Publication Date

September 23, 2022

Perspectives Section

Member Spotlight, Perspectives Daily


  • Latin America/Caribbean


Environmental, Indigenous

James Mestaz is an assistant professor at Sonoma State University. He lives in Santa Rosa, California, and has been a member since 2022.


James Mestaz

James Mestaz

Alma maters: BA, University of California, Los Angeles; MA, University of Miami; PhD, University of Illinois at Chicago

Fields of interest: Indigenous, environmental, Latin America

Describe your career path. What led you to where you are today?

As a working-class Mexican American growing up in California, I always valued family and community. When I enrolled at UCLA as an undergraduate, my dream was to become a successful businessman and give back to my Latinx community. I altered my plan after enrolling in my first history class. I became interested in Mexican history when I noticed the gap between the racist stereotype of the “savage Indian” and the true intellectual achievements of my Indigenous ancestors. The historical fiction of backwards Indigenous people—and all negative depictions of marginalized groups—has helped perpetuate a misguided social Darwinism that inhibits challenges to extant social structures. Having felt the sting of racism myself, I embraced academia as a tool to expose both oppression as well as the resistance tactics used to bring liberation, which might prevent future injustices. I dedicated my life to teaching and mentoring university students and opening eyes to facilitate positive change. Equally important has been the opportunity to work with—and help students connect to—grassroots and community organizations engaged in social and environmental justice initiatives. I have not strayed from my original plan to give back to the Latinx community but having the opportunity to educate, mentor, and inspire university students continues to be fulfilling beyond belief.

What do you like the most about where you live and work?

I landed my dream job as assistant professor of Latin American history at Sonoma State University. After living in six other states, I was thrilled to return to California and live closer to beloved family members. Growing up in California, I have always recognized the Cal State system as an ideal work environment. There is nothing more rewarding than teaching inquisitive, energetic, and savvy students from mostly working-class backgrounds, many of whom, like me, are first-generation university students. Teaching at a Hispanic-serving institution also helps facilitate classroom discussion as most students, even if they are not Latinx, at least have some familiarity with Latin America and the people who come from there. I have fully embraced the opportunity to work with and learn from brilliant, friendly, and well-established scholars and educators in the history department, as well as in the university in general. I also get to continue to act as a bridge between grassroots/community organizations, the university, and students, as it’s refreshing to be employed by a university that facilitates social and environmental justice initiatives.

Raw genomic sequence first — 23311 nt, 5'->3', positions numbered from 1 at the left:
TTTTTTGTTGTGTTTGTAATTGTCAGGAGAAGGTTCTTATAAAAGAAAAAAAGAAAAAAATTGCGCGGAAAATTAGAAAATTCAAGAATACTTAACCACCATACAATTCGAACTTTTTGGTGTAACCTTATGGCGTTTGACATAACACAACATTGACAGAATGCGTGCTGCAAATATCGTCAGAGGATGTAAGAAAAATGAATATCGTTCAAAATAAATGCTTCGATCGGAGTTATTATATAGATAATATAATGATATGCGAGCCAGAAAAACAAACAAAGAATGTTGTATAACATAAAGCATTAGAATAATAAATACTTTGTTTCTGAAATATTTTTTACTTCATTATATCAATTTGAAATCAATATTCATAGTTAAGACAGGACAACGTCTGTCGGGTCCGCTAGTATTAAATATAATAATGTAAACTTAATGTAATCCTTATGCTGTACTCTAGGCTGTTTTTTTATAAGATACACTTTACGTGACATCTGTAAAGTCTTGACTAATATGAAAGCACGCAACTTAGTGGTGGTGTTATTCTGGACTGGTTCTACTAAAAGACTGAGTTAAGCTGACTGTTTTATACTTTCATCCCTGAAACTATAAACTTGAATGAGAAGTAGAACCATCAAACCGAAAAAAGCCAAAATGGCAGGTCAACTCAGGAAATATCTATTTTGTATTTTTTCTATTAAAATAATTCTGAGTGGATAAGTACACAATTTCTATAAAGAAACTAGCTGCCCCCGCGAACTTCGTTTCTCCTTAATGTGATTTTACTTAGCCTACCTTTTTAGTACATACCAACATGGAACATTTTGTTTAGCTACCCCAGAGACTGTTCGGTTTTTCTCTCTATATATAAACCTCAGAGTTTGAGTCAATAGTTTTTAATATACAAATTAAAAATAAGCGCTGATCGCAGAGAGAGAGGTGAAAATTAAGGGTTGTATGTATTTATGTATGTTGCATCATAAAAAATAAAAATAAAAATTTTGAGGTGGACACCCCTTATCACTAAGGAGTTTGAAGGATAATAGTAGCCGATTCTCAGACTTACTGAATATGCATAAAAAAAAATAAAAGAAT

To top it all off, I live practically in paradise! Sonoma County is beautiful. I am surrounded by rivers, creeks, lakes, mountains, and trees, and the ocean is a half-hour away. I live in wine country that is also the craft beer capital of California, and the cuisine is exquisite—plus I love hosting family and friends to share all of that with them. The local population is diverse, educated, and open-minded. My dream has always been that my teaching, writing, work with Latinx communities, and mentoring students would help create a better world: my job and surroundings allow me to do just that.

What projects are you currently working on?

My forthcoming book, Strength from the Waters: A History of Indigenous Mobilization in Northwest Mexico, is set to be published by the University of Nebraska Press in October 2022. I am also currently finishing up a chapter entitled “Yoremes, Commodities, and Contentious Notions of Natural Resources in Northwest Mexico” for publication in the edited volume Indigeneity, Shatter Zones and Unruly Spaces: Mapping Statelessness in the Americas’ Transnational Pacific.

Do you have a favorite AHA annual meeting anecdote you would like to share?

One of the first AHA meetings I attended was in 2017 in Denver, Colorado. I had recently earned my PhD and was trying to figure out how to transform my dissertation into a manuscript. Among the limitless sage counsel my former adviser, Chris Boyer, gave me was to meet with publishers at the AHA Exhibit Hall to discuss my project. By chance the first booth I approached was that of the University of Nebraska Press (UNP), supervised by acquisitions editor Bridget Barry. Luckily Bridget was a trained environmental historian who recognized my project’s potential, and her encouragement really boosted my confidence. I met several great representatives from academic presses that day, but I always felt that UNP was the perfect fit for this first project. Bridget talked me through every step of the publication process, from submitting a book proposal and sample chapters, to responding to reader reports, editing proofs, and even fielding last-minute questions leading up to the printing itself. My book would have eventually seen the light of day, but UNP helped it reach its full potential and now it will be published in October. This once seemingly daunting task of publishing a first book ended up becoming a rewarding experience, all thanks to that first meeting at the AHA.

AHA members are involved in all fields of history, with wide-ranging specializations, interests, and areas of employment. To recognize our talented and eclectic membership, Perspectives Daily features a regular AHA Member Spotlight series.

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Matthew Keough
Matthew Keough

American Historical Association